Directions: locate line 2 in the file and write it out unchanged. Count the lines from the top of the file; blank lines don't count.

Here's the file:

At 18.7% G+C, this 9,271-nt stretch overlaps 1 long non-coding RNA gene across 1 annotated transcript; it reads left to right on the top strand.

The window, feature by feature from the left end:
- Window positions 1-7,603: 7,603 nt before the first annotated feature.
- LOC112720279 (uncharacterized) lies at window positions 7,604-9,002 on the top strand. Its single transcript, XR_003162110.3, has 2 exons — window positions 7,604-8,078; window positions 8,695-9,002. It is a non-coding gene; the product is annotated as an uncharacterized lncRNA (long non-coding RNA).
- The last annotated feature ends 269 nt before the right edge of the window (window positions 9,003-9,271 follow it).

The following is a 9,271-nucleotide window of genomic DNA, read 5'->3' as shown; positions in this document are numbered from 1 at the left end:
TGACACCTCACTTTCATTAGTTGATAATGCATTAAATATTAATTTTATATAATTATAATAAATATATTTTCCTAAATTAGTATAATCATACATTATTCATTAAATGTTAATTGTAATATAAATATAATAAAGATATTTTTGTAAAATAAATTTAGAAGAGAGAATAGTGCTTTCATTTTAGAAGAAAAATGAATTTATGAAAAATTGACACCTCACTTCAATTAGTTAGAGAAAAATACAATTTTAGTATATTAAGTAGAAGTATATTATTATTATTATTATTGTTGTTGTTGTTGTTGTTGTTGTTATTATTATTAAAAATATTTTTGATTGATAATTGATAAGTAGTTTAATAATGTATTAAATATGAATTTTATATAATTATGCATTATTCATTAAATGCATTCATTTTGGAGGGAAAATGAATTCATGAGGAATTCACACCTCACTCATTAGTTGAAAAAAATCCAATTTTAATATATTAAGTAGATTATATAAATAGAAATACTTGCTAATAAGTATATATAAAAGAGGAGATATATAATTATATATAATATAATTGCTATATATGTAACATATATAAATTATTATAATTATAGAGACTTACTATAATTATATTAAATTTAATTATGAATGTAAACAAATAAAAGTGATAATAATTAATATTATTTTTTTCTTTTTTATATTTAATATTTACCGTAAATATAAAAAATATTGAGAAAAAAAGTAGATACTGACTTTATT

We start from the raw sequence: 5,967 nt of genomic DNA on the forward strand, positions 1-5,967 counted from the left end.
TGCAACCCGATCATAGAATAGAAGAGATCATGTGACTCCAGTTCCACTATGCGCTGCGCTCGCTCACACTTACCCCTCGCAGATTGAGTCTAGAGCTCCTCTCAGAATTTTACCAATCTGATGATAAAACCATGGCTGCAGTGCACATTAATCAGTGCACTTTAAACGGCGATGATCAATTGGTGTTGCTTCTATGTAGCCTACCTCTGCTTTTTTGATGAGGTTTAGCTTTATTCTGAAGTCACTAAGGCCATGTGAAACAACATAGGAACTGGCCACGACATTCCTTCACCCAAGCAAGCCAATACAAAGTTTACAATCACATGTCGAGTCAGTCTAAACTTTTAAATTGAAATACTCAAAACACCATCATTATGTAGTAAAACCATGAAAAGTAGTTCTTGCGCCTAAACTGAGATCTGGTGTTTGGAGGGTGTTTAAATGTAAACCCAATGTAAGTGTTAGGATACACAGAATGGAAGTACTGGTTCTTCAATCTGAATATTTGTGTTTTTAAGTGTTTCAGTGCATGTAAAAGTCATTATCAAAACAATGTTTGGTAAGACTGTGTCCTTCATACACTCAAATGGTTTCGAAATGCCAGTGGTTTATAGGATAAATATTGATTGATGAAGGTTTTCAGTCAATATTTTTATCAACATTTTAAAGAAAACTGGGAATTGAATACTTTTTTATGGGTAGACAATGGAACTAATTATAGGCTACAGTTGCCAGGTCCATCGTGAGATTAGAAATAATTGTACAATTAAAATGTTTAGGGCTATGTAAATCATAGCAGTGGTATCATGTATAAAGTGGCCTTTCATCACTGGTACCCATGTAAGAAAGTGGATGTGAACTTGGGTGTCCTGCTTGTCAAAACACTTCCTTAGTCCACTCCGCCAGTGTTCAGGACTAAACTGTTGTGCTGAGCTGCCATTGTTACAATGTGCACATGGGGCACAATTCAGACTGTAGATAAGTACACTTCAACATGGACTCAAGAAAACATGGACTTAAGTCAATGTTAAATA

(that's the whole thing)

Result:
The window, feature by feature from the left end: